TABLE 3-28. THREAD CONSTANT FOR VARIOUS STANDARD THREAD FORMS.
PERCENT OF FULL THREAD DESIRED
American Std Course Series C =
British Assn Std C=
Amer Std 60 Stub C=
Amer Std Sq C=
Amer Std 10 modified Sq Sq C=
3-195. TAPPING. The taps used for threading aluminum alloys should be of the spiral fluted type for best results.
Straight fluted taps can be used but have a tendency to clog and tear the threads during the tapping operation. Spiral
fluted taps for cutting right-handed threads should have a right-hand spiral of about 400 angle with a generous back off
taper and highly polished flutes.
3-196. Spiral Pointed or "Gun Taps" (straight fluted except they have a short spiral on the starting end) cut aluminum
more freely than the other types. With this type tap the major portion of cutting occurs at the spiral end and curls ahead
of the tap. The use of the "Gun Tap" is therefore limited to tapping holes which have room for the cuttings ahead of the
tool. This spiral pointed tap should not be used for cutting tapered thread or for bottoming taps.
3-197. The following procedures and tools are recommended for tapping aluminum alloys:
Cutting Speed: 40 to 130 feet/minute use lower speed for hard alloys and higher speed for soft alloys.
Tap Type Selection: For blind holes and bottoming use spiral fluted; for semi-blind use spiral pointed (gun taps);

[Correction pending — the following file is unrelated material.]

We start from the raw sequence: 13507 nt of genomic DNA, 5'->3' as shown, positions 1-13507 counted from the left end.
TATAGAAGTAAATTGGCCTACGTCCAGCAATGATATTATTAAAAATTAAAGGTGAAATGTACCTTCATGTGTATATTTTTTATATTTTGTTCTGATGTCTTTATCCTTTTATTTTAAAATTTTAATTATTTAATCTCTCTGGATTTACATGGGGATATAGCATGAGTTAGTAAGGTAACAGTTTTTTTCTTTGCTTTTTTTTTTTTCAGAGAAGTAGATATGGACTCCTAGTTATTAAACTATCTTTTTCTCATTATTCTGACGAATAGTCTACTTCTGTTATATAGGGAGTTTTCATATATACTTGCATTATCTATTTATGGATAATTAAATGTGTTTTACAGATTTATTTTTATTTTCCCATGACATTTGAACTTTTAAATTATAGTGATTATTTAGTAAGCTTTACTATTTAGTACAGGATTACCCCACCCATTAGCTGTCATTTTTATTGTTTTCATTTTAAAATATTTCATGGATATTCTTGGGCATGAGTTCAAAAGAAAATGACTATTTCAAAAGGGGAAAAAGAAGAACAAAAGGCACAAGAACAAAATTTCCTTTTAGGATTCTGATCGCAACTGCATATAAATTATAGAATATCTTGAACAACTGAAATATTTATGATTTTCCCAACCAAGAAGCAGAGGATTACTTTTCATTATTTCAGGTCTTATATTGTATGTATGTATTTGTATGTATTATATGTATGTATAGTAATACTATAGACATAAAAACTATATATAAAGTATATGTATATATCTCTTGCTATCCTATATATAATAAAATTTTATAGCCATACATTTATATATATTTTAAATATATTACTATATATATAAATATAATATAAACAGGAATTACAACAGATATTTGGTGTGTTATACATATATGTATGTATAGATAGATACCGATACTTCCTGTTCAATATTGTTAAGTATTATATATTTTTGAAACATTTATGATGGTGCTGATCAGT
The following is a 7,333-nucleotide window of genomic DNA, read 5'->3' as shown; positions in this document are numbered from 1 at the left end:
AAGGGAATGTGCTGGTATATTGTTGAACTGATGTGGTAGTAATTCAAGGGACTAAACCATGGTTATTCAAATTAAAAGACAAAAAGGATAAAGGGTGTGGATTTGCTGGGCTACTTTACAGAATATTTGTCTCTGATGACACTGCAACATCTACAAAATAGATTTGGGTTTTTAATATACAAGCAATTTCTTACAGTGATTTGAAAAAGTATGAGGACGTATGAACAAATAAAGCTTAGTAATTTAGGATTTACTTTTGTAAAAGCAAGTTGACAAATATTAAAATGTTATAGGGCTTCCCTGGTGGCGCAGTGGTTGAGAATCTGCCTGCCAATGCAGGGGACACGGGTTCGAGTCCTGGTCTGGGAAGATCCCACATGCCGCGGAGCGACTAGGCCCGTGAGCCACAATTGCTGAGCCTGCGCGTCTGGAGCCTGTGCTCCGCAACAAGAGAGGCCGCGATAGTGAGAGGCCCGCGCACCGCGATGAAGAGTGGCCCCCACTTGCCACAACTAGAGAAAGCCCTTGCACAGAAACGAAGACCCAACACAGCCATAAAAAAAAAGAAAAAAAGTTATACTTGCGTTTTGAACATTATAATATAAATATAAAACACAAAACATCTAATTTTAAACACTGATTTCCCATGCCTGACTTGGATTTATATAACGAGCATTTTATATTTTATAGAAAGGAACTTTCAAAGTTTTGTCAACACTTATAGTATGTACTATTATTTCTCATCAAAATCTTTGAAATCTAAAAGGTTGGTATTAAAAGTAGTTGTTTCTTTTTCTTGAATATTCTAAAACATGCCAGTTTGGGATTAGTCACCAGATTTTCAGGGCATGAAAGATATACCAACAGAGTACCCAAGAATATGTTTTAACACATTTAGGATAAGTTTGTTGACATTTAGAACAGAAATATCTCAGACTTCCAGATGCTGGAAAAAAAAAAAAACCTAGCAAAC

and for hole through work use spiral pointed (gun taps).
Thread Type: Rounded or flattened (turn coated) thread contour for general use.
Tool Angles: Spiral flute-grind a lead spiral extending one full thread beyond chamfer on straight fluted tap. To
make gun tap and spiral flute tap should be 28 to 40; cutting angel 40 to 45; top rake 45 to 50; back rake 4-8;
cutter area (included angles); 2 flute 36° to 72 and 3 flutes 24 to 48.
Tapping Allowance: Drill diameter for general tapping should be from 0.005 to 0.006 inches per inch larger than
standard for the same thread in steel or in accordance with the following.
Drill diameter (1.005 X tap diameter)-thread per inch
C = Thread constant for various thread forms and percentages of thread depth required as given in Table 3-28.
Lubrication: For high speed tapping use lard oil/mineral oil and for hand tapping a more viscous lubricant is
recommended such as heavy grease/oil, white lead, etc.
3-199. Hand files of the single cut type having milled teeth usually give the best results for filing aluminum. The main
consideration in file design/ selection for aluminum is to provide ample chip space clearance. The cuttings generated are
large and have a tendency to powder, pack and clog between file teeth. To overcome clogging problem chip space is
increased, grooves are cut deeper and teeth are cut with generous side and top rake.
3-200. For finish filing a long angle millfile (single) (cut) with tooth spacing of 14-24 teeth per inch with side rake angle of
45 to 55° is recommended. In absence of the preferred file the same effect can be obtained using standard mill cut files
by adjusting angle of filing incidence to the metal worked. The file is often adjusted until force or motion applied is
parallel to the work piece for best results. A good general purpose file is the curved tooth type (often called "vixen")
having about ten deeply cut teeth per inch. It can be used for heavy and finish cuts. Lightly double cut files having tooth
spacing of 14 20 per inch can be used for light duty rough cutting and finishing when working the harder alloys.